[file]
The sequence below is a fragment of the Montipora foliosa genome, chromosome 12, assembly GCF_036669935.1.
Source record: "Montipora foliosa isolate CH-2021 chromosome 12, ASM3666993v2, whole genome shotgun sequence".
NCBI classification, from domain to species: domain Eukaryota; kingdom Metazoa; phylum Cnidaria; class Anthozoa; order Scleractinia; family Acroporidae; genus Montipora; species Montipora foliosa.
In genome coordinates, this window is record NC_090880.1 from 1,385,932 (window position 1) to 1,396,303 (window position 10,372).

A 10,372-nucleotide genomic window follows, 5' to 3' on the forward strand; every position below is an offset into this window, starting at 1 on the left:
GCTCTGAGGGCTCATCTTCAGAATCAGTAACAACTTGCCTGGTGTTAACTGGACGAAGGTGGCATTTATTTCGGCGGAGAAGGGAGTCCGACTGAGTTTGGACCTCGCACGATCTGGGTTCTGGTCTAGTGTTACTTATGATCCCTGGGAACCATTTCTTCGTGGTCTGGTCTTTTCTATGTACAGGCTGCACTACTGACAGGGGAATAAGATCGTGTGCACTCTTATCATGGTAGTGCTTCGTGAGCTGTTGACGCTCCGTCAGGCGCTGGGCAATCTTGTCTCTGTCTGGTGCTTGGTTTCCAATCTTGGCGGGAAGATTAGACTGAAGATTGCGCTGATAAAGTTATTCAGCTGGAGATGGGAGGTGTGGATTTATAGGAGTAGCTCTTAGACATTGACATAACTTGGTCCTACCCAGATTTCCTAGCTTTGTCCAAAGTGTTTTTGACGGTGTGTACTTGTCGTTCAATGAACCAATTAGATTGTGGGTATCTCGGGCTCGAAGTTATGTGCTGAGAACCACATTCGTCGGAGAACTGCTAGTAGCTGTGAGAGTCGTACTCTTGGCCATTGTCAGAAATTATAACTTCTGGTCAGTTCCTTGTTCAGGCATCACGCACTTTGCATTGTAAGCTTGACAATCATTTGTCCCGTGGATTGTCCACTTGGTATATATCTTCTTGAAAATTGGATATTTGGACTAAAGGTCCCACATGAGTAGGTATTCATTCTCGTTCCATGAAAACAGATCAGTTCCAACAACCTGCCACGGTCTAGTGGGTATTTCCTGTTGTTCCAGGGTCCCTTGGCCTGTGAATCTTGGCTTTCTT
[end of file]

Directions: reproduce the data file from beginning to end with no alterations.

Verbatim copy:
The sequence below is a fragment of the Montipora foliosa genome, chromosome 12, assembly GCF_036669935.1.
Source record: "Montipora foliosa isolate CH-2021 chromosome 12, ASM3666993v2, whole genome shotgun sequence".
NCBI classification, from domain to species: domain Eukaryota; kingdom Metazoa; phylum Cnidaria; class Anthozoa; order Scleractinia; family Acroporidae; genus Montipora; species Montipora foliosa.
In genome coordinates, this window is record NC_090880.1 from 1,385,932 (window position 1) to 1,396,303 (window position 10,372).

A 10,372-nucleotide genomic window follows, 5' to 3' on the forward strand; every position below is an offset into this window, starting at 1 on the left:
GCTCTGAGGGCTCATCTTCAGAATCAGTAACAACTTGCCTGGTGTTAACTGGACGAAGGTGGCATTTATTTCGGCGGAGAAGGGAGTCCGACTGAGTTTGGACCTCGCACGATCTGGGTTCTGGTCTAGTGTTACTTATGATCCCTGGGAACCATTTCTTCGTGGTCTGGTCTTTTCTATGTACAGGCTGCACTACTGACAGGGGAATAAGATCGTGTGCACTCTTATCATGGTAGTGCTTCGTGAGCTGTTGACGCTCCGTCAGGCGCTGGGCAATCTTGTCTCTGTCTGGTGCTTGGTTTCCAATCTTGGCGGGAAGATTAGACTGAAGATTGCGCTGATAAAGTTATTCAGCTGGAGATGGGAGGTGTGGATTTATAGGAGTAGCTCTTAGACATTGACATAACTTGGTCCTACCCAGATTTCCTAGCTTTGTCCAAAGTGTTTTTGACGGTGTGTACTTGTCGTTCAATGAACCAATTAGATTGTGGGTATCTCGGGCTCGAAGTTATGTGCTGAGAACCACATTCGTCGGAGAACTGCTAGTAGCTGTGAGAGTCGTACTCTTGGCCATTGTCAGAAATTATAACTTCTGGTCAGTTCCTTGTTCAGGCATCACGCACTTTGCATTGTAAGCTTGACAATCATTTGTCCCGTGGATTGTCCACTTGGTATATATCTTCTTGAAAATTGGATATTTGGACTAAAGGTCCCACATGAGTAGGTATTCATTCTCGTTCCATGAAAACAGATCAGTTCCAACAACCTGCCACGGTCTAGTGGGTATTTCCTGTTGTTCCAGGGTCCCTTGGCCTGTGAATCTTGGCTTTCTT